Inspired by a new customer I have started making a baroque guitar in the spanish fashion.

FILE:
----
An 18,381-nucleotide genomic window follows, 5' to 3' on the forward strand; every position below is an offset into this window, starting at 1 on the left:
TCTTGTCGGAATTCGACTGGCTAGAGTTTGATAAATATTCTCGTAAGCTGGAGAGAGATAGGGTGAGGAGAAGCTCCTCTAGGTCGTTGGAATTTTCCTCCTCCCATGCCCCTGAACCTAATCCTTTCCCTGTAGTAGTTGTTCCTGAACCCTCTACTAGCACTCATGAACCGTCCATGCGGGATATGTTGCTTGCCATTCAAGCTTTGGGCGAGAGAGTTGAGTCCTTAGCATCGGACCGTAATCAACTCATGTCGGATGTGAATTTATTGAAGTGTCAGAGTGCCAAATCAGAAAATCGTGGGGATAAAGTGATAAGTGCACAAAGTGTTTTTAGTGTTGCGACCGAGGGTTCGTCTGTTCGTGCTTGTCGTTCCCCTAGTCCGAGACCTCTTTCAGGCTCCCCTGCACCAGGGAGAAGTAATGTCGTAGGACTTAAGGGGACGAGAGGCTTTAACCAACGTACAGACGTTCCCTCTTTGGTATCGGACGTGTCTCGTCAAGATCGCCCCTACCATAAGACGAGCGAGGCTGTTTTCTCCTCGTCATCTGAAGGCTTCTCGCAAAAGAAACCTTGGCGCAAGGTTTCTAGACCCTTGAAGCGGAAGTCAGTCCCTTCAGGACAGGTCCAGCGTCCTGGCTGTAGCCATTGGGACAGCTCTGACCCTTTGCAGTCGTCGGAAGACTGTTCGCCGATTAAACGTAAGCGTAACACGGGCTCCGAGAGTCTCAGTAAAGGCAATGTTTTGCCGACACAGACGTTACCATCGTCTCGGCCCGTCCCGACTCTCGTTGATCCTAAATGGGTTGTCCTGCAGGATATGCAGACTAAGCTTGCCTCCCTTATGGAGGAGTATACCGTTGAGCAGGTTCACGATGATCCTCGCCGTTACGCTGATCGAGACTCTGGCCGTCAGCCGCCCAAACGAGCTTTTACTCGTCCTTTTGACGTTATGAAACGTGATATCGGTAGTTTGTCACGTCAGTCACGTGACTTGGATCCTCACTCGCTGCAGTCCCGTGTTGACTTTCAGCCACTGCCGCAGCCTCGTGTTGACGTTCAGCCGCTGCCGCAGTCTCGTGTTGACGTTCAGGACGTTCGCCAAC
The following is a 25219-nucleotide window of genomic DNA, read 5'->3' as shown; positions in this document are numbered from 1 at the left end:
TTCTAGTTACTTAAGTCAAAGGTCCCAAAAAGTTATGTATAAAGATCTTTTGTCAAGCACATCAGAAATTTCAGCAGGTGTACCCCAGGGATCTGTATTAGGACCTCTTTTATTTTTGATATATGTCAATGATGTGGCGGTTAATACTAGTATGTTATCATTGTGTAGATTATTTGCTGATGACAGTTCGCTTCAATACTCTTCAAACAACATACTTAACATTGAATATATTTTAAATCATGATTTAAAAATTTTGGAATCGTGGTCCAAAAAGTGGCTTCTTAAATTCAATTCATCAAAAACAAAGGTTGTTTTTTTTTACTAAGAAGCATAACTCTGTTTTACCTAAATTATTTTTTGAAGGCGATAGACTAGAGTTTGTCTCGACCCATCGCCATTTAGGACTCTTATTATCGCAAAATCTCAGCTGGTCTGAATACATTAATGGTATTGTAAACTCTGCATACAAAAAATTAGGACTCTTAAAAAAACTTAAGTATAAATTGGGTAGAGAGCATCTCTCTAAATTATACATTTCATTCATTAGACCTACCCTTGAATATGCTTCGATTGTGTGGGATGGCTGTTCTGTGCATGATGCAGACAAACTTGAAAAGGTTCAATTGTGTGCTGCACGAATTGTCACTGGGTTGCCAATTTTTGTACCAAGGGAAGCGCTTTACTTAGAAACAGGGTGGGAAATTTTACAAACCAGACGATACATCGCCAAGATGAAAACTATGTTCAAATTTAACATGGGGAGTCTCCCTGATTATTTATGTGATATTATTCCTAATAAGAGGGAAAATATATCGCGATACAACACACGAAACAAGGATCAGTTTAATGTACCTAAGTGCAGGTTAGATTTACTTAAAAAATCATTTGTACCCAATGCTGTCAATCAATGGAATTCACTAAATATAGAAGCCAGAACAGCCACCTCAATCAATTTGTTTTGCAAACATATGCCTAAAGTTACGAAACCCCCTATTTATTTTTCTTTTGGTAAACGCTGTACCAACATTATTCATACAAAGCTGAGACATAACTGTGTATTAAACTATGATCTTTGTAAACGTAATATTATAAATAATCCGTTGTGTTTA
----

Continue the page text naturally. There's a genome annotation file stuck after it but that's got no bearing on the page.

The thrill of the spanish guitar is lasting, and making the same (?) impact in our time as it did in the 17th cent. The stunning work by masters as Vicente Cucho, Rafael Vallejo, Thomas Durán and Joseph Massaguer show the merging of the cabinetmakers craft and the profound understanding of musicianship. My first encounter was the J. Massaguer from 1758 in Musikinstrumenten Museum, Berlin on a visit in 1986. In a new book by Sinier de Ridder and Jérôme Casanova (2019) I found a later Messaguer that is even more beautiful with sides in ebony and mahogany. I base my Massague inspired model on this one supplied by detailed information and measurements on the Berlin instrument (Kat.no. 5265) by J. Romanillos. I felt liberated to scale the instrument down by about 1 fret to SL= 69cm, enabling it to be tuned in E. Some of these spanish guitars ( in fact NOT the Massaguer in question) had the sides slotted into the heel/heelblock and was made the "archaic" way - face down and probably (?) without the aid of a mould. I do use a mould, I make them face down, but mount the soundboard after the back, as it were a lute. This way I have better control of the string heights at all positions for the right hand. I also did some bending tests on pieces of scrapwood to test the heat resistance of different hide glues in my shop. I found that the glue sytays OK when no moisture is applied when bending. This indicates that this guitar could be made without the aid of a mould. Added some photos for reference. The last photos of a small 4 course guitar show how I intend to slot the sides into the heel.